There has been considerable debate as to how early monotheism is in Israel and whether Israelite belief evolved from polytheism to monotheism. Is this belief found in the biblical text?  Here one must distinguish between the Israelites and the biblical text, between what is described and what is proscribed. Can understanding the Ancient Near Eastern context shed light here?
People in the Ancient Near East believed in a council of gods that made decisions. Within this pantheon, the gods would have various functions. These would come about because of the control attributes of the cosmos and the destinies of the gods. With this as the necessary background, we can now think about the first commandment.
The first commandment teaches that one should have no other gods before Yahweh. The meaning of this is somewhat debated though. Does it mean in his presence or ahead of him? Can one have other gods as long as Yahweh is the top God? Here Walton looks at the first commandment in light of the divine council discussed above.
The upshot of the first commandment is that the Israelites were not to think of Yahweh as operating within a community of God. Yahweh “alone exercises divine authority.” This means that “Yahweh’s power is absolute, not distributed among other deities or limited by the will of the assembly.” 
How does this relate to monotheism? Here one needs to understand that monotheism can be said in different ways. That is, saying “there is only one God” in those exact terms is not the only way to express the same concept.  Thus, the first commandment removes other gods from Yahweh’s presence, insists that they are powerless, and disenfranchises them. This entails that “they are not gods in any meaningful sense of the word…It does not simply say that they should not be worshiped; it leaves them with no status worthy of worship.” 
Once again, we see how understanding the culture of the Ancient Near East can shed light on the biblical text and current debates. By understanding the Ancient Near East, we can see how monotheism is asserted by the first commandment. One of the strengths of Walton’s book is showing how investigating the conceptual world of the Ancient Near East sheds light on the biblical text. With that in mind, let us look at Joshua 10 as a final example.
The Sun Stood Still
Personally, I see no problem with the sun literally standing still. While someone might find this implausible, God can surely perform that act with all of the attendant acts involved. Nonetheless, does Joshua 10 actually teach that the sun stood still in the way we typically think?
John Walton suggests that is not the right interpretation. The necessary background here is the way Ancient Near Eastern people thought about divination and omens. Like those who follow astrology, the Ancient Near Eastern culture found significance in the heavenly bodies and their movements.
In the Ancient Near East, the months were lunar. The month began with the first appearance of a new moon while the full moon served an indicator of how many days the month would have. The full moon was identified “by the fact that the moon set just minutes after the sun rose.”  Walton explains, “If was considered a good omen if the full moon came on the fourteenth day of the month because then the month would be the ‘right’ length and all would be in harmony. If ‘opposition’ (moon and sun simultaneously on opposite horizons) occurred on the fourteenth, it was considered a ‘full-length’ month made up of full-length days (cf. Josh. 10:13).”  If opposition occurred, that was considered an omen of disaster, including military defeat.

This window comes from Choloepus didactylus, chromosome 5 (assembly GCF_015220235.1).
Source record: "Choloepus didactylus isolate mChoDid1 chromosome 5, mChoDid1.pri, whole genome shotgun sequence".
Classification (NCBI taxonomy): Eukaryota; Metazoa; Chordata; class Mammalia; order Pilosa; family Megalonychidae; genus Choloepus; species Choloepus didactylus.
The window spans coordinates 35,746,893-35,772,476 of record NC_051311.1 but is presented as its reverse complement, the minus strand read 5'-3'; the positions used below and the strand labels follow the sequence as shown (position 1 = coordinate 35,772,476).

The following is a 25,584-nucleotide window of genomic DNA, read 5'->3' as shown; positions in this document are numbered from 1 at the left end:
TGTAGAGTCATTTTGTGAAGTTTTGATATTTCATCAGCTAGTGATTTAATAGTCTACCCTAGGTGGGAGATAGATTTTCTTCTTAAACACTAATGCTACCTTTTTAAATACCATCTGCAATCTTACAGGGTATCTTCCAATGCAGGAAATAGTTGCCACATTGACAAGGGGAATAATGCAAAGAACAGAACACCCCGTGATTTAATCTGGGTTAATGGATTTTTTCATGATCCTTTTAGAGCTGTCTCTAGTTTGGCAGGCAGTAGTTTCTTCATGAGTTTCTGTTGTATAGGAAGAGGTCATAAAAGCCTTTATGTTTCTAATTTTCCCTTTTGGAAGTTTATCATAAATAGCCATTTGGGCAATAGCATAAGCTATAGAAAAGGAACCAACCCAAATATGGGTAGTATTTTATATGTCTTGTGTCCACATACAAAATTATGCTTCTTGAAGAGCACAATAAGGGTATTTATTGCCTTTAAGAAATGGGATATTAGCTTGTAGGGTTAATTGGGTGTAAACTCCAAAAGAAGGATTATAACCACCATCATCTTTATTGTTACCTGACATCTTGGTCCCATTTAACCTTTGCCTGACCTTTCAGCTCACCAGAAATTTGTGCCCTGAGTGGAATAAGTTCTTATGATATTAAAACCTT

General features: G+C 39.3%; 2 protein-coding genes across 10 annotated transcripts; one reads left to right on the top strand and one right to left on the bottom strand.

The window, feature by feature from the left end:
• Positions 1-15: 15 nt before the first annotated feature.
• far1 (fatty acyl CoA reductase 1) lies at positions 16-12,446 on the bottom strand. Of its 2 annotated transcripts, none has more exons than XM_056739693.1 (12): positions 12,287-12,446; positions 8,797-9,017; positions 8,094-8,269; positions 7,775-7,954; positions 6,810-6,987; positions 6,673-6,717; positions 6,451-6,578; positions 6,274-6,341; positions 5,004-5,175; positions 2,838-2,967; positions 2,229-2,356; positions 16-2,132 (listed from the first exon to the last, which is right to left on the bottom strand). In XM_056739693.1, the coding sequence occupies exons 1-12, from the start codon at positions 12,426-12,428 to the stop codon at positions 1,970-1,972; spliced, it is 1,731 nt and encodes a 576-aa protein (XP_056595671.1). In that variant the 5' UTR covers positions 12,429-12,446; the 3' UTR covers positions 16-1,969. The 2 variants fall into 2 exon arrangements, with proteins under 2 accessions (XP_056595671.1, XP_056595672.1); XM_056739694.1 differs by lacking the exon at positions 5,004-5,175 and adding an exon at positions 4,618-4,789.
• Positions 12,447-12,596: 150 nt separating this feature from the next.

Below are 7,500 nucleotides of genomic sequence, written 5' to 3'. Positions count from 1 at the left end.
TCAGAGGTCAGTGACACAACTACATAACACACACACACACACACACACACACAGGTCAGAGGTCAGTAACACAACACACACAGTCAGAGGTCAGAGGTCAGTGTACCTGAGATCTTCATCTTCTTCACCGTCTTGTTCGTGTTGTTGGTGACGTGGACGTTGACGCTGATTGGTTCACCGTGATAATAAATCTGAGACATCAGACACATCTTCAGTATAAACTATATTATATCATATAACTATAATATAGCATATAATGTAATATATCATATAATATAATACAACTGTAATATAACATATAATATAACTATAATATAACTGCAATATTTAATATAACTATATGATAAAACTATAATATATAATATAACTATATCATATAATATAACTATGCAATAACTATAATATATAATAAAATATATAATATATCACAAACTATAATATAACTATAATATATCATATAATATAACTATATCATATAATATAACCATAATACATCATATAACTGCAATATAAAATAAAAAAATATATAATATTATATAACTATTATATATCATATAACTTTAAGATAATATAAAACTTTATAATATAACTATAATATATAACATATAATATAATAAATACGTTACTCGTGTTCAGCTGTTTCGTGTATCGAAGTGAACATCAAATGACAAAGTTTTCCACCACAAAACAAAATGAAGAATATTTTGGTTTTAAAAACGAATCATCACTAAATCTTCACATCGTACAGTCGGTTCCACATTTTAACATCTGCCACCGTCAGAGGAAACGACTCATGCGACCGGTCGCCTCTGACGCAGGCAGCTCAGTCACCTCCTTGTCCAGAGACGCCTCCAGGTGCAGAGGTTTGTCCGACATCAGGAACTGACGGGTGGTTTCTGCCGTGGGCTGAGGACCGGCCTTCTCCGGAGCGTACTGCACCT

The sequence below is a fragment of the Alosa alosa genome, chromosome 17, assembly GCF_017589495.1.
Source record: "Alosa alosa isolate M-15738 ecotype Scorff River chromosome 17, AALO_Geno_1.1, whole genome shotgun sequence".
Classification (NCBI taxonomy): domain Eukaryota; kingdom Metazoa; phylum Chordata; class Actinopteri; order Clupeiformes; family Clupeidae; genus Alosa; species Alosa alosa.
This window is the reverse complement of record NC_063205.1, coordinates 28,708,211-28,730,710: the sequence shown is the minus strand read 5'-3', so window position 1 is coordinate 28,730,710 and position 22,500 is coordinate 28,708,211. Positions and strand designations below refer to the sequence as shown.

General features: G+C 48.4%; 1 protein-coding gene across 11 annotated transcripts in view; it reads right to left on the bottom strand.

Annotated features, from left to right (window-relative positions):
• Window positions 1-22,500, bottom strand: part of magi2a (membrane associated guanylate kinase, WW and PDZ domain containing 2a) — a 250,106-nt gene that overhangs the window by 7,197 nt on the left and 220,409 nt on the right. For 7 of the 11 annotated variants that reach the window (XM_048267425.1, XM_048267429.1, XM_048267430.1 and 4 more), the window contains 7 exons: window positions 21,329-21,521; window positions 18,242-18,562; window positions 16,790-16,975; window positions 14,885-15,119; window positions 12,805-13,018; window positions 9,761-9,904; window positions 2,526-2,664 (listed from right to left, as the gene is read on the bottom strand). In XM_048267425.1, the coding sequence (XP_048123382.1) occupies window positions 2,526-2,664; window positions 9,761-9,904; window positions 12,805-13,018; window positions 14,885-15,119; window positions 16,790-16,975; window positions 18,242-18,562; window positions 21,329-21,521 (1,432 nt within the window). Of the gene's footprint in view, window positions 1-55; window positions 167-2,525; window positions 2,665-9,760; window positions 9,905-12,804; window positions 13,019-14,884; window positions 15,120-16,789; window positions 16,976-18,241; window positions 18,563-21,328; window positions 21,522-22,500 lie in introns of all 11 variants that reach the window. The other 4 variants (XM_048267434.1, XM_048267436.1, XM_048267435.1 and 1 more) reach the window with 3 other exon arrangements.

Now consider Joshua 10:12-15 in light of this. The sun is over Gibeon in the east while the moon is over Aijalon in the west. Because of this, it is likely that it is near sunrise in the full moon phase. A number of points come in for confirmation. Language like “waiting,” “standing,” and “stopping” were used in Mesopotamian celestial omens. “When the moon and sun wait or stand, it indicates that the opposition occurs for the determination of the full moon day.”  Moreover, Joshua 10:14 highlights the uniqueness of the day not with regard to astronomical phenomena, but because God accepted a battle strategy from a man. To bring this home, “Joshua’s knowledge of the Amorites’ dependence on omens may have led him to ask the Lord for one that he knew would deflate their morale—for the opposition to occur on an unpropitious day.”  The point is not that God did not fight for the Israelites; it merely clarifies how he did so.
So, again, we see how understanding the Ancient Near Eastern context sheds light on the biblical text. By reading Joshua 10 in light of celestial omens, we learn that the text is not about God stopping the sun in the way we typically think, but about the lunar month and “opposition.”
From now on, when I want someone to grasp more of the Ancient Near Eastern cultural context or grasp why learning about the cultural context of the Old Testament is important, Walton’s Ancient Near Eastern Thought and the Old Testament will be my first recommendation. The book is simply marvelous. Along the way, one will learn more about the biblical text in a myriad of ways. As we have seen, the book also sheds light on certain issues in apologetics like a supposed contradiction, monotheism, and the sun standing still in Joshua 10. Highly recommended.